LiPo Charger with 3.3v reg output… 300mA max…

Ok i was tired of using stupid batteries and having to recharge off board. So i decided to make a LiPo charger but with a nice 300mA 3.3v regulator on board.

I have not made it yet tho… i just finished the design and schematics and so far its nice and small and should work fine!

The LiPo charging will be controlled via MCP73831
The 3.3v @ 300mA out will be regulated using … MCP1802

Seems like they both are Microchip parts and have same foot print which is a SOT-23-5.. slightly bigger than a normal SOT-23.. since it has 5 pins instead of 3…

I would love some comments…


Published by atomsoft

Starting a small company. Trying to build it from ground up. Only 2 employees so far. Nothing serious yet but soon!

20 thoughts on “LiPo Charger with 3.3v reg output… 300mA max…

  1. Hi! I am new to electronics and I am a bit confused about the symbol coming off of pin 1 on the MCP1802 and pin 3 on the 73831. What is the symbol that is tying these pins to 5V? Is this a diode of some sort? It is the symbol labeled U$4. I looked at the typical circuit on the MCP1802 datasheet and it just shows supply voltage tied to pin 1. Thanks in advance!

      1. So the diode allows you to get 3.3V from the battery (normally ~3.7V?) or 3.3V from USB while also charging the battery? Is the max current available in both cases or just when powering the circuit from USB? Just wanted to make sure I get this straight before I etch one of these. Thanks again for answering my questions, and for putting this circuit together!

  2. I recommend using a BAT54C because the Vf is low.. max is 800mV … What will you use this for ? just powering a project of just charging a LIPO ? I recommend not connecting it the way i did. The Vf will be to much for the Regulator if your using >10mA i didnt even notice that.

    I suggest building either 2 seperate parts, 1 charger and 1 regulator or make a charger with a boost circuit using a NCP1402. Real simple and cheap.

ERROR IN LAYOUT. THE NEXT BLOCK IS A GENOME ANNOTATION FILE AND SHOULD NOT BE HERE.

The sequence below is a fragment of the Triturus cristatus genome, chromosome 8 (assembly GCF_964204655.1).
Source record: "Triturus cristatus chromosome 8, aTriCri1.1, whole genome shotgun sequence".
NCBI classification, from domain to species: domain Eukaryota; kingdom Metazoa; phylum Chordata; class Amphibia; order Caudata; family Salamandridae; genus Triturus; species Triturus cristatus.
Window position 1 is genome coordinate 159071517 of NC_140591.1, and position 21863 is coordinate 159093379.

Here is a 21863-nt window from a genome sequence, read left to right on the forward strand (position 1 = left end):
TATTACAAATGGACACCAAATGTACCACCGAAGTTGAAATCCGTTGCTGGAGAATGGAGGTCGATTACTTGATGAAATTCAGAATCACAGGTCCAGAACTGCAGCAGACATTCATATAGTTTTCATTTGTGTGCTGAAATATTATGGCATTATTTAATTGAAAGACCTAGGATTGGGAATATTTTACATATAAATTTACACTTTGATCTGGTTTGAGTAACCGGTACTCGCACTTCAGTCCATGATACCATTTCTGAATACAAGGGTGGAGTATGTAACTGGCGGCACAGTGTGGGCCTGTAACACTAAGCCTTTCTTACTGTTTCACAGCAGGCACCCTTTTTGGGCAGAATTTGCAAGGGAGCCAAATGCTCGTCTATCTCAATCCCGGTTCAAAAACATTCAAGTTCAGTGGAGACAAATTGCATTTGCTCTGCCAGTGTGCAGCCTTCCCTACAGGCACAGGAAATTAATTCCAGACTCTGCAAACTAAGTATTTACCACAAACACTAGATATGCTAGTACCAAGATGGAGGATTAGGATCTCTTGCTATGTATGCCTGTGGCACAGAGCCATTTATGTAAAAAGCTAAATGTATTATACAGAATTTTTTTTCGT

3. Well eventually I wanted to incorporate it into a bare bones Arduino/ RN-42 Bluetooth combo for a home brew Android game pad, but if the regulator maxes out around 10mA I will have to rethink that. The RN-42 uses around 45mA by itself when transmitting according to the data sheet. I haven’t even gotten around to calculating the Arduino power requirements yet. Honestly this is all still in the early stages, I don’t even have a circuit on a bread board yet.

    1. its not the regulator but you can create remove the BAT54C and replace with a switch for charge position and play position and will work flawless

      Nice idea…

  4. Bummer, having the battery charge while still using the gamepad would have been a killer feature. I definitely need a steady 3.3V for the bluetooth, happily I can run an Arduino at 3.3V as well (running at 8 Mhz on internal oscillator). Thanks for putting together that second schematic so fast!

  5. So wait…the boost circuit you mentioned with the NCP1402…I would drop that in place where the diodes are now, and also disconnect the 5V from the USB obviously. Any reason why that set up couldn’t charge and play at the same time? Sorry for all the questions, digital logic/ software is fine but when I get into the power requirements my head spins! Thanks

  6. Man you rock! Thanks for all the help on this. I’m probably going to get a few of these made at Batch PCB or maybe seeed studio. Let me know if you want one and I’ll gladly ship it your way.

  7. Yeah I had heard of them a few months back but I still haven’t tried them out. I think I’ll give them a go this time around though. You can e-mail me at ian (period) kephart AT gmail (dot) com if you want a copy of the board. Thanks again!

  8. Happened on this thread after a google search looking pretty much for the same thing… I do have a question. If 3.7v is coming from the LIPO battery and we want 3.3v regulated output why do we need a boost regulator? Also what value is the inductor in that circuit? Thanks in advance.

  9. I see… Is there any benefit to the NCP1402 approach as opposed to using an LDO regulator such as the MIC2505 such as in this schematic if all you need is 150mA:

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